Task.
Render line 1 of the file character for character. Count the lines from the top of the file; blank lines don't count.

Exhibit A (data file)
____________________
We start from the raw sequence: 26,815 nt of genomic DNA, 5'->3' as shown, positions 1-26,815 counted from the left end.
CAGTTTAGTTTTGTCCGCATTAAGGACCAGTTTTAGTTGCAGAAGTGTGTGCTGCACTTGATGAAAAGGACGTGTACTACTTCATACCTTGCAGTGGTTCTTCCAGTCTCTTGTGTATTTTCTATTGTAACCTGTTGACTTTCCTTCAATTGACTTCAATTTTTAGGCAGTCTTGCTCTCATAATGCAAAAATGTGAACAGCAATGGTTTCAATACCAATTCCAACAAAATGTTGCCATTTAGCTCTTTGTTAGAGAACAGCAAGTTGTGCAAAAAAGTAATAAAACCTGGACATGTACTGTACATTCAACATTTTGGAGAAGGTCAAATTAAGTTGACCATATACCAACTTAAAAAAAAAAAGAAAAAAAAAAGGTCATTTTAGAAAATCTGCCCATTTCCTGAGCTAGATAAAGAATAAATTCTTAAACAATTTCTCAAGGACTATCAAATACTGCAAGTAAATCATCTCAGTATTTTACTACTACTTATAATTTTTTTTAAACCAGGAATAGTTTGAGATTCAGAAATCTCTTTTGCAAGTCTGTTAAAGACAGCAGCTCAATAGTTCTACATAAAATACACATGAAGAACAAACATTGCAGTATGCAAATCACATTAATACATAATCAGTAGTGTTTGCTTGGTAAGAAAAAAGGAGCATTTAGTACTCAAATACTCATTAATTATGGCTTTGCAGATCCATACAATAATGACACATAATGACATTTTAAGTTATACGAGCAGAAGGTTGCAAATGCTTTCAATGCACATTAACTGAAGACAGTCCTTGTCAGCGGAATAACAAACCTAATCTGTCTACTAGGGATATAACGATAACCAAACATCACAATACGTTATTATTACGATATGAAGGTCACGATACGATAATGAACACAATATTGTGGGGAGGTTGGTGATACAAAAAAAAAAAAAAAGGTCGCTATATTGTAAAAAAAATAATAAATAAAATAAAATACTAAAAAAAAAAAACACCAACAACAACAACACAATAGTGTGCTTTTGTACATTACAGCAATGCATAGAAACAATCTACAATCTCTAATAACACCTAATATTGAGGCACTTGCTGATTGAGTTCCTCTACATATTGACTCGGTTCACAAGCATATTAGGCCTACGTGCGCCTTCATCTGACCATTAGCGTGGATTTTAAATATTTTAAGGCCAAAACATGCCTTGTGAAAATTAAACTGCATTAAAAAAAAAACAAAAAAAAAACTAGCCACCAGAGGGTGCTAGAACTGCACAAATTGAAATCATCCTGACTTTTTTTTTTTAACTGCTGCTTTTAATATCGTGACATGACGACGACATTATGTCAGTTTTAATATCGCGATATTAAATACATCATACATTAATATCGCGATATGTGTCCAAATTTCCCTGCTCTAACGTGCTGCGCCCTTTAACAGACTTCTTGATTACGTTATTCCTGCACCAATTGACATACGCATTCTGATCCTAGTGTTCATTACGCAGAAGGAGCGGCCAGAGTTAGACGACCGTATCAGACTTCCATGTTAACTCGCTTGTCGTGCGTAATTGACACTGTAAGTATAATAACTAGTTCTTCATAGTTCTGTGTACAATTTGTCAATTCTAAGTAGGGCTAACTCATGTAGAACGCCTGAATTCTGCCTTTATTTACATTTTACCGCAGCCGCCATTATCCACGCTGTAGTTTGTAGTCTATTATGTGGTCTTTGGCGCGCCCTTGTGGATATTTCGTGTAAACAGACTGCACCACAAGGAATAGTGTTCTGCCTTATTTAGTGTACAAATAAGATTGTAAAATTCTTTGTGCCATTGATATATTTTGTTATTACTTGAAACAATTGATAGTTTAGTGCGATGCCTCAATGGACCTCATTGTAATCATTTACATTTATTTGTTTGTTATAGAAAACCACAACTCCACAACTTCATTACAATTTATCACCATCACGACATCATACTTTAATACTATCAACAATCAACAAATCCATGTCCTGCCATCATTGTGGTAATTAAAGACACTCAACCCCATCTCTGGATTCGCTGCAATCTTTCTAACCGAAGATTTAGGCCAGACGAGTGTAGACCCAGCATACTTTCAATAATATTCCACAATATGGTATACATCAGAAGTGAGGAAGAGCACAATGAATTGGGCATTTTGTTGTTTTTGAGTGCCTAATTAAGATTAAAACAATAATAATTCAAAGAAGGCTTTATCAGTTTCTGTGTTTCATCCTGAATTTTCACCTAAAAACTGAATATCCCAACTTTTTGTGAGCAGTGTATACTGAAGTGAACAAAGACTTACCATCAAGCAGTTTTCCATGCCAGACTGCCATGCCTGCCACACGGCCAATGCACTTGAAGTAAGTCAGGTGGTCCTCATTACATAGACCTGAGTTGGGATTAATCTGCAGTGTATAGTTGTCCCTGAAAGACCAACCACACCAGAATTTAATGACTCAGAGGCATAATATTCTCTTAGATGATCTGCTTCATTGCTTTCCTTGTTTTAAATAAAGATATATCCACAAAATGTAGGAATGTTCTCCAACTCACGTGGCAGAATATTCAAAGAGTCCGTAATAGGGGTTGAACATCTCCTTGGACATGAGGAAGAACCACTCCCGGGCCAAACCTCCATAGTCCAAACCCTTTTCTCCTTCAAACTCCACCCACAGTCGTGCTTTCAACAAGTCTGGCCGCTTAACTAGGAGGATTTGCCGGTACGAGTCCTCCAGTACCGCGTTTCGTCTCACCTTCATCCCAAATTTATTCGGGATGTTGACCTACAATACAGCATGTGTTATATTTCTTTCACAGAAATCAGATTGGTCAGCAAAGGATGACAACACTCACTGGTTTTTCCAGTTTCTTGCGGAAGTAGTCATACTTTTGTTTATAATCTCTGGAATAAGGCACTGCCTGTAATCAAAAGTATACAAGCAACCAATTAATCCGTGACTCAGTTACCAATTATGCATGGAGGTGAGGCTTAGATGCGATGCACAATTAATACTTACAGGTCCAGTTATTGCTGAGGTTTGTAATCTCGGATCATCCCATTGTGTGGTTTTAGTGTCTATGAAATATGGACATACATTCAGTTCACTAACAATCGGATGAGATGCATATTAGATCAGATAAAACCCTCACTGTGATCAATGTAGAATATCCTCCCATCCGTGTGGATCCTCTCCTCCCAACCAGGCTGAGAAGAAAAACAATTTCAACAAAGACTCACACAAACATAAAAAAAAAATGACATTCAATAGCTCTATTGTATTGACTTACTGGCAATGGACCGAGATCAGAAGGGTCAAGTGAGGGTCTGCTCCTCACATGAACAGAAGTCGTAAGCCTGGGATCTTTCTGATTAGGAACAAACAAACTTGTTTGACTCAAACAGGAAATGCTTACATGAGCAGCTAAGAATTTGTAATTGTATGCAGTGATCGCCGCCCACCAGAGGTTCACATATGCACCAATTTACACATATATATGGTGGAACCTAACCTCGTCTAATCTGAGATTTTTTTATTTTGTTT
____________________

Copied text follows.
We start from the raw sequence: 26,815 nt of genomic DNA, 5'->3' as shown, positions 1-26,815 counted from the left end.